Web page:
• Medical: It is utilized for skin contact, such as in sports tapes and wound care, due to its hypoallergenic properties and conformability.
    • Labeling: Used for making labels and tapes that might be exposed to challenging conditions, including humidity, light chemical exposure, or changing temperatures.

As with any adhesive, it’s imperative to test the compatibility of synthetic rubber PSAs with the specific substrates and conditions of the intended application.

acrylic pressure sensitive adhesives

3. Acrylic PSAs

Acrylic pressure-sensitive adhesives offer a unique set of properties that suit a variety of applications. Below is a breakdown of their characteristics and specific uses:

  • Tack: Acrylic PSAs usually have lower initial tack than rubber-based adhesives. However, the right formulation can adjust tack levels to meet diverse application needs.
  • Bond Time: They often have a longer bonding time, meaning the adhesive reaches its maximum strength after a certain period (usually 24-72 hours), known as the “dwell” time.
  • Indoor vs. Outdoor: An acrylic PSA typically exhibits excellent UV resistance and weatherability, making it ideal for indoor and outdoor applications. 
  • Food Exposure: Specific formulations of acrylic adhesives comply with FDA regulations, making them suitable for indirect food contact applications. 
  • General Cost Info: Acrylic PSAs are generally more expensive than rubber-based adhesives.
  • Temperature Range: Acrylic adhesives have an excellent temperature range, typically from about -40°F to 250°F. 
  • Specific Uses:
    • Automotive: They are utilized for trims, emblems, and sound-dampening films, given their resistance to temperature fluctuations and outdoor conditions.
    • Signage/Graphics: Ideal for outdoor signs and decals due to their UV resistance and long-term durability.
    • Electronics: Used in bonding and insulation devices, they can withstand elevated temperatures and not degrade quickly.

Acrylic polymers, made from acrylic acid or acrylate derivatives, can be engineered to have specific properties by adjusting their composition, molecular weight, and the addition of other substances during polymerization. For example, co-polymers created with other acrylic monomers can enhance the flexibility, impact resistance, or adhesive properties of the resultant material.

silicone pressure sensitive adhesives

4. Silicone PSAs

Silicone pressure-sensitive adhesives possess particular attributes that set them apart from other adhesive families. Here is a breakdown of their use and characteristics:

  • Tack: Silicone PSAs have a relatively low initial tack compared to rubber or acrylic adhesives. However, they adhere well to various surfaces, including low-surface energy substrates like silicone rubber and fluoropolymers.
  • Bond Time: Silicone PSAs typically require a longer bond time to achieve full adhesion strength, which may take up to 24 hours or more.
  • Indoor vs Outdoor: These adhesives are well-suited for indoor and outdoor applications. They have excellent resistance to UV light, ozone, and weathering, which makes them highly durable in exterior settings.
  • Food Exposure: Certain silicone adhesives comply with FDA regulations for indirect food contact and can be used in applications such as food processing, kitchenware labeling, and appliances. 
  • General Cost Info: Silicone PSAs are generally more expensive than other types of adhesives because of their temperature stability and chemical resistance.
  • Temperature Range: One of the most significant advantages of silicone PSAs is their extreme temperature range, typically from about -67°F to 392°F.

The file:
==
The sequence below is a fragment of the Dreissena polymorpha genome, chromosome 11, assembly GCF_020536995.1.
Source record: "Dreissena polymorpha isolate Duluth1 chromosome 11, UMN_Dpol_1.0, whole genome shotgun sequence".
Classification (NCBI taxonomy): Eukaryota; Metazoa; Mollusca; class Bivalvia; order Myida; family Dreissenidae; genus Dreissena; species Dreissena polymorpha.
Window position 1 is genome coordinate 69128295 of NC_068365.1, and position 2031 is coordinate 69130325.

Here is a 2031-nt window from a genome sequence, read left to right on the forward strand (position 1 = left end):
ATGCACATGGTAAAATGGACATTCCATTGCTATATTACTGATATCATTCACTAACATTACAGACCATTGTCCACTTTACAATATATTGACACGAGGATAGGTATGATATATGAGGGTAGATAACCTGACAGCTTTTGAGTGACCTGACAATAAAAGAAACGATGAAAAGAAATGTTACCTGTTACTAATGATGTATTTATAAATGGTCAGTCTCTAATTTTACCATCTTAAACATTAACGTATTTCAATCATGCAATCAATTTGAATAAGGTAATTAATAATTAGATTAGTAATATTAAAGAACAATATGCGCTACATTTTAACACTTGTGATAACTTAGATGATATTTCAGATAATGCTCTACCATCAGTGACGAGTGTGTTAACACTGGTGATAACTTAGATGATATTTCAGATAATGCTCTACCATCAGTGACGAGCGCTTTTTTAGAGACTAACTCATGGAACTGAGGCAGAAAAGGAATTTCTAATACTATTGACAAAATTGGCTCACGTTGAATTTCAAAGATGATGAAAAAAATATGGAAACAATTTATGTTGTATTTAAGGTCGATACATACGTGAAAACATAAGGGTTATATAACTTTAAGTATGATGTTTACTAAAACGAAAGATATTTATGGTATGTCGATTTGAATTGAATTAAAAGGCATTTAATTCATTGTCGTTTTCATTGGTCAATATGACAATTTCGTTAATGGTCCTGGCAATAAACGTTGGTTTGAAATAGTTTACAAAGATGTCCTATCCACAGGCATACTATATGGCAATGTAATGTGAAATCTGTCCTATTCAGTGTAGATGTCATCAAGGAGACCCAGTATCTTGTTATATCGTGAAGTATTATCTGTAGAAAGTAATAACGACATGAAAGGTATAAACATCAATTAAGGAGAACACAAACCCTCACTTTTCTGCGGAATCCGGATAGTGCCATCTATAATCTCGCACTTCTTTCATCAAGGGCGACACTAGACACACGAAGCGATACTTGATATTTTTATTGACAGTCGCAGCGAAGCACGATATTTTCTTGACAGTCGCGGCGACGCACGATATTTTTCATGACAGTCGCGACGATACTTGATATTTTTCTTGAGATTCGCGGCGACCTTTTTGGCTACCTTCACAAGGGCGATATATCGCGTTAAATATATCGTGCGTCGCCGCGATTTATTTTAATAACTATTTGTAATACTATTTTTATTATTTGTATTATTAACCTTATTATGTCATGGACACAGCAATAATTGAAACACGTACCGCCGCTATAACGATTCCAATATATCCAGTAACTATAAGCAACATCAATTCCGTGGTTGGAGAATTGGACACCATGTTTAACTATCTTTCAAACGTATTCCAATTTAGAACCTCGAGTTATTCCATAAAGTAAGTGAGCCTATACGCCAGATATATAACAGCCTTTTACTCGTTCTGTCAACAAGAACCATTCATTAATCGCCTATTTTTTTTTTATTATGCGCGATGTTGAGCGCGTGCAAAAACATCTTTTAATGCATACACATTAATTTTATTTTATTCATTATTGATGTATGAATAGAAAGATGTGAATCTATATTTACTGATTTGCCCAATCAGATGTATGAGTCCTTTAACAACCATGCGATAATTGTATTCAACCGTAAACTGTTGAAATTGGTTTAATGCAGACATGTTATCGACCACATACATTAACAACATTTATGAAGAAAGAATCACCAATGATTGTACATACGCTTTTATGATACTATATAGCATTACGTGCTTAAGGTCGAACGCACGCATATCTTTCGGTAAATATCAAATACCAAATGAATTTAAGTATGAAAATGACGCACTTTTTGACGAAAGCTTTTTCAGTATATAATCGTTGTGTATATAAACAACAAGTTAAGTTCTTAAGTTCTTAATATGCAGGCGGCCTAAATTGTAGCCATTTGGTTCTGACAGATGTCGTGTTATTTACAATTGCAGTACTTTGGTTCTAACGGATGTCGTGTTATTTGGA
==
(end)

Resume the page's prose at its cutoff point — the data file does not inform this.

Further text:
Specific Uses for Silicone PSAs
    • Aerospace: They withstand dramatic temperature changes and maintain adhesive performance.
    • Automotive: Applied in engine-parts bonding, heat-resistant labels, and gaskets for high-temperature environments.
    • Industrial: Because of their temperature and chemical resistance, they are utilized for splicing tapes in high-temperature processes and masking during powder coating.

Where to Buy Pressure Sensitive Adhesives

Rubber Resource stocks several PSAs and has access to many more through our partnerships with 3M, Scapa, Adchem, and others. If we don’t have what you need in our inventory, we know where to find it as quickly and economically as possible. Reach out to us here for all your PSA needs.

Frequently Asked Questions About Pressure Sensitive Adhesives (PSAs)

What are the disadvantages of a pressure sensitive adhesive?

Some PSAs have disadvantages that affect their suitability for specific applications, such as temperature sensitivity, environmental resistance, leaving a residue, cost, strength degradation, yellowing, and lower load capacity. 

How long does a pressure sensitive adhesive take to cure?

The curing time for PSAs can vary depending on several factors, including the specific formulation of the adhesive, the materials involved, the environment, and the application pressure. Most PSAs provide an instant bond and achieve their full bond in several to 72 hours.

What is an acrylic pressure sensitive adhesive?

Acrylic pressure-sensitive adhesives come from an acrylic polymer base that provides adhesive properties. They can be formulated to offer a range of characteristics, such as differing levels of tackiness, resistance to environmental conditions, and longevity.

How does silicone vs rubber PSA compare?

Natural rubber PSAs provide high initial tack and strong bonding capabilities suitable for indoor applications, while silicone PSAs offer lower initial tack but excel in outdoor environments with excellent UV resistance and temperature stability. Natural rubber adhesives are cost-effective and ideal for applications requiring immediate bonding, whereas silicone adhesives are pricier but offer superior performance in extreme conditions, making them suitable for aerospace, automotive, and industrial applications. Ultimately, the choice between them depends on specific application needs regarding tack, bond time, environmental factors, temperature range, and budget constraints.

Leave a Comment